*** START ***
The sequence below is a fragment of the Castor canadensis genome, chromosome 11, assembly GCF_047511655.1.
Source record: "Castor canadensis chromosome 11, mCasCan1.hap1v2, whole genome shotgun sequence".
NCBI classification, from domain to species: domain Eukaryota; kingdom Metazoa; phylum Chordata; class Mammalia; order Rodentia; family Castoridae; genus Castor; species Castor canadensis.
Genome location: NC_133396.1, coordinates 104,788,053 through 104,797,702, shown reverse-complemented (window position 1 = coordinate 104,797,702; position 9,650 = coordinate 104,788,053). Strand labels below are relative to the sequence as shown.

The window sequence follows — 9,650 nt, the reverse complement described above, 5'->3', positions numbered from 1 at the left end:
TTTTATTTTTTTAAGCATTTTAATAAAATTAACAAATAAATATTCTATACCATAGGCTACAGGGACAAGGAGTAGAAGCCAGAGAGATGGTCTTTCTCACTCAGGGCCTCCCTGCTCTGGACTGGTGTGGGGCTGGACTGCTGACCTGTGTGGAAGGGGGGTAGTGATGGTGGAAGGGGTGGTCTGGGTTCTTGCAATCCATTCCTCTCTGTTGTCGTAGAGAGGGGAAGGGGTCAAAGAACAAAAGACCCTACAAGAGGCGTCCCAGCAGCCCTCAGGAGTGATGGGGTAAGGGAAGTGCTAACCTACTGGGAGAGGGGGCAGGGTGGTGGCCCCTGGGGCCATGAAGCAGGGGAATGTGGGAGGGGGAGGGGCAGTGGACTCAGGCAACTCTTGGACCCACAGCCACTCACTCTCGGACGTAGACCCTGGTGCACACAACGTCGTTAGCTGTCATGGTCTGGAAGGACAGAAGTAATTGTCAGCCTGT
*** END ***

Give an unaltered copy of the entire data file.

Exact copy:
The sequence below is a fragment of the Castor canadensis genome, chromosome 11, assembly GCF_047511655.1.
Source record: "Castor canadensis chromosome 11, mCasCan1.hap1v2, whole genome shotgun sequence".
NCBI classification, from domain to species: domain Eukaryota; kingdom Metazoa; phylum Chordata; class Mammalia; order Rodentia; family Castoridae; genus Castor; species Castor canadensis.
Genome location: NC_133396.1, coordinates 104,788,053 through 104,797,702, shown reverse-complemented (window position 1 = coordinate 104,797,702; position 9,650 = coordinate 104,788,053). Strand labels below are relative to the sequence as shown.

The window sequence follows — 9,650 nt, the reverse complement described above, 5'->3', positions numbered from 1 at the left end:
TTTTATTTTTTTAAGCATTTTAATAAAATTAACAAATAAATATTCTATACCATAGGCTACAGGGACAAGGAGTAGAAGCCAGAGAGATGGTCTTTCTCACTCAGGGCCTCCCTGCTCTGGACTGGTGTGGGGCTGGACTGCTGACCTGTGTGGAAGGGGGGTAGTGATGGTGGAAGGGGTGGTCTGGGTTCTTGCAATCCATTCCTCTCTGTTGTCGTAGAGAGGGGAAGGGGTCAAAGAACAAAAGACCCTACAAGAGGCGTCCCAGCAGCCCTCAGGAGTGATGGGGTAAGGGAAGTGCTAACCTACTGGGAGAGGGGGCAGGGTGGTGGCCCCTGGGGCCATGAAGCAGGGGAATGTGGGAGGGGGAGGGGCAGTGGACTCAGGCAACTCTTGGACCCACAGCCACTCACTCTCGGACGTAGACCCTGGTGCACACAACGTCGTTAGCTGTCATGGTCTGGAAGGACAGAAGTAATTGTCAGCCTGT